On March 13th, we posted the article ‘Not today, Motherf—ker’: Runner Takes Down Attacker, on our Facebook page. It was one of PrepareInc.’s most trafficked Facebook posts ever. The article recounts the story of Kelly Herron, a jogger who was brutally attacked while making a public restroom stop. She credits her recently acquired self-defense skills as essential to her survival of attempted rape and assault.
It’s a double-edged sword to share the stories of folks who “fight back” and “win”. We want to be careful not to imply that a person always should resist. Kelly can speak only for herself when she says that “keep fighting” and “never give up” worked for her. We don’t believe that choosing not to resist means you are at fault. You aren’t, ever. We don’t believe success is only measured if an attack is intercepted.
Whether you choose to resist or not, we will always place the blame squarely where it belongs: on the aggressor.
So, why did we share this story with our community and how do we think about these stories? First, we know that our graduates and Facebook readers sometimes need and want to cheer when assailants don’t succeed. Those types of posts are consistently well received. Our students value hearing about how others have called upon their verbal and physical skills in real life scenarios.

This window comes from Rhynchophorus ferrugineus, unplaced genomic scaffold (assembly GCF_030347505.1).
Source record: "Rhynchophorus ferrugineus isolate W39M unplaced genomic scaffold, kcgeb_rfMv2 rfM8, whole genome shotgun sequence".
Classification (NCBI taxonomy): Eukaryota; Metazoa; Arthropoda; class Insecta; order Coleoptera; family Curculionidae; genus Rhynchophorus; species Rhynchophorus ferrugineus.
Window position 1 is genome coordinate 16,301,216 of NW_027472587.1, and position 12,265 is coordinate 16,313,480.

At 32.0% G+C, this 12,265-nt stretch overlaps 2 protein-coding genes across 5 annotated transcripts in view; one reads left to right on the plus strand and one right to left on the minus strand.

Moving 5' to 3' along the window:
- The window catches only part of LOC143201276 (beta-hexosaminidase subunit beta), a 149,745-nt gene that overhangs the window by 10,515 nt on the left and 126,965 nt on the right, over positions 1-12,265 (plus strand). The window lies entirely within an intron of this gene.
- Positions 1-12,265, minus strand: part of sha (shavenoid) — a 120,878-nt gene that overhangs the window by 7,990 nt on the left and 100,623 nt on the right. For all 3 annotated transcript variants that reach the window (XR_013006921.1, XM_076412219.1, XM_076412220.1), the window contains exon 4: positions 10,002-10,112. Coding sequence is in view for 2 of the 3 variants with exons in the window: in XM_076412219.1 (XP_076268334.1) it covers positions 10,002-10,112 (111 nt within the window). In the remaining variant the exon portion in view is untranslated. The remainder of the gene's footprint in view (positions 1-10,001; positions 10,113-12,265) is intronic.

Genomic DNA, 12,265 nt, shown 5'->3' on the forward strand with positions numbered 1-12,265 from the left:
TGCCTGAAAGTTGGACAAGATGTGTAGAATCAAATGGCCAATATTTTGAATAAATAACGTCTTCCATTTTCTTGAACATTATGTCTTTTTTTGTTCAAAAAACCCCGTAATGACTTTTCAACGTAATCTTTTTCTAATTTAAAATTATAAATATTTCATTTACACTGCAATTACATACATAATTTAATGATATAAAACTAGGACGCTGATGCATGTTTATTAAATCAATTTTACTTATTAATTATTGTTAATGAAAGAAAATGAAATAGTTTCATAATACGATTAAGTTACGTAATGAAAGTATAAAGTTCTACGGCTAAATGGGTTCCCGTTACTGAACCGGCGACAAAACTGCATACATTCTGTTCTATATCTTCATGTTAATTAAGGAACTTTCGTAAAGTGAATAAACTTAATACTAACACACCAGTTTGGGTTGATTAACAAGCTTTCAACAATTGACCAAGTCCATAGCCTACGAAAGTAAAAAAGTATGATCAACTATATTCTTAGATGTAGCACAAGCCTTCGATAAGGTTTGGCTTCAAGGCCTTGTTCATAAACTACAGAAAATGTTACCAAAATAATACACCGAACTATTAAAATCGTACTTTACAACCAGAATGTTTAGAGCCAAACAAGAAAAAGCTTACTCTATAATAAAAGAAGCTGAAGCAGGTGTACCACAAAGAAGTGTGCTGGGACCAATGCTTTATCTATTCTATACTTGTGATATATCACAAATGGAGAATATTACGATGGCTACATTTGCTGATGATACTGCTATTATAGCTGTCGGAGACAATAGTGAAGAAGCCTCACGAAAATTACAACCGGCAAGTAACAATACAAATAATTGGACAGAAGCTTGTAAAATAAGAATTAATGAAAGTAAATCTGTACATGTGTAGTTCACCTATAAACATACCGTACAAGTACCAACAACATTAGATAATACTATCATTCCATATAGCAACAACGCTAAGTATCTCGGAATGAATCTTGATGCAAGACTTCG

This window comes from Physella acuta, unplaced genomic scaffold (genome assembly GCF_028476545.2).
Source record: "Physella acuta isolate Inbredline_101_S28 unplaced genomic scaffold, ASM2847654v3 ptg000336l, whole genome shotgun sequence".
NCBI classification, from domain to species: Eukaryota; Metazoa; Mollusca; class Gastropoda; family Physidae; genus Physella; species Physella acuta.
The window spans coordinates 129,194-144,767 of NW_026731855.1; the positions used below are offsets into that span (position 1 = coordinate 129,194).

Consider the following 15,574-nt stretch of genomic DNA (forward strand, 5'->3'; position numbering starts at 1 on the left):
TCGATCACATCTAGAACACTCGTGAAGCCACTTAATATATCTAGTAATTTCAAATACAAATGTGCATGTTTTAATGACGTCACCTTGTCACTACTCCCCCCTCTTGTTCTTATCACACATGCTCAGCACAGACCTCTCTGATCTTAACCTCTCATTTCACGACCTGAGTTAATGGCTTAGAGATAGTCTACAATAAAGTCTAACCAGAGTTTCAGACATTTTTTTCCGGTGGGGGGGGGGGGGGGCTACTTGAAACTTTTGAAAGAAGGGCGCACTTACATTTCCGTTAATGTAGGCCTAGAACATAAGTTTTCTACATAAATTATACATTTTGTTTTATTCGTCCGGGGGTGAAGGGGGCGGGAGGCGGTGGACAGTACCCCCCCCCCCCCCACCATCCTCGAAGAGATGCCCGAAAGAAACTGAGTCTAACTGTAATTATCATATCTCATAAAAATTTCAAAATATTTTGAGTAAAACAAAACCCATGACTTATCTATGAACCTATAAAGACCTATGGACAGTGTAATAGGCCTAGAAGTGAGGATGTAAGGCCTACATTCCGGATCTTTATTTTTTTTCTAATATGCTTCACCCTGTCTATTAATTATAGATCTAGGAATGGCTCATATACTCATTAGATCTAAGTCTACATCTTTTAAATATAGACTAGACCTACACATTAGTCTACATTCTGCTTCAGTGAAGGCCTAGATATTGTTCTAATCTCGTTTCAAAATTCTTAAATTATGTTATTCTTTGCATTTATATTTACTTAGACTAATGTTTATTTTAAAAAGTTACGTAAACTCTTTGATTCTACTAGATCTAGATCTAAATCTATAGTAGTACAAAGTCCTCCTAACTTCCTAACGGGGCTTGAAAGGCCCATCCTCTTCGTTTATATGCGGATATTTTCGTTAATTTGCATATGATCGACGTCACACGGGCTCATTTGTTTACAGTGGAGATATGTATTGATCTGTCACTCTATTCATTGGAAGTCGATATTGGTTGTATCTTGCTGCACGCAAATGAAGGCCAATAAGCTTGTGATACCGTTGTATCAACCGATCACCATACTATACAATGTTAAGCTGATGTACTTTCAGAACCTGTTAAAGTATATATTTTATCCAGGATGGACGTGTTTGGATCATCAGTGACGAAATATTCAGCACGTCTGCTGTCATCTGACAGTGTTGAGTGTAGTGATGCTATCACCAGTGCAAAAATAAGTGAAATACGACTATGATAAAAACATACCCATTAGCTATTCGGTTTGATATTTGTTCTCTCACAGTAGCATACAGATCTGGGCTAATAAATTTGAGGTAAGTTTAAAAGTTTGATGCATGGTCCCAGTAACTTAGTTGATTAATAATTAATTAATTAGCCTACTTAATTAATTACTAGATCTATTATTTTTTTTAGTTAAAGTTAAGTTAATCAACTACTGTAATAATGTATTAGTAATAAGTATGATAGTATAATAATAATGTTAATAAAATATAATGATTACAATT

Second, these stories serve as a counterpoint to the lack of information and misinformation about the efficacy of resistance. Resistance can work.Those of us who teach and promote Empowerment Self-Defense feel gratitude when self-defense classes are credited with saving a life or preventing rape.
However, each “feel good” moment comes at a cost. For every story that raises our spirits and ends with someone who stops an assault, the story begins with someone experiencing violence. And it’s really hard to cheer for that.
 Tark and Kleck “Resisting Rape” Violence Against Women Special Issue in Self-defense (pp 270-292): of women who resist: 19.1% of rapes are completed, of women who do not resist: 80.1% are completed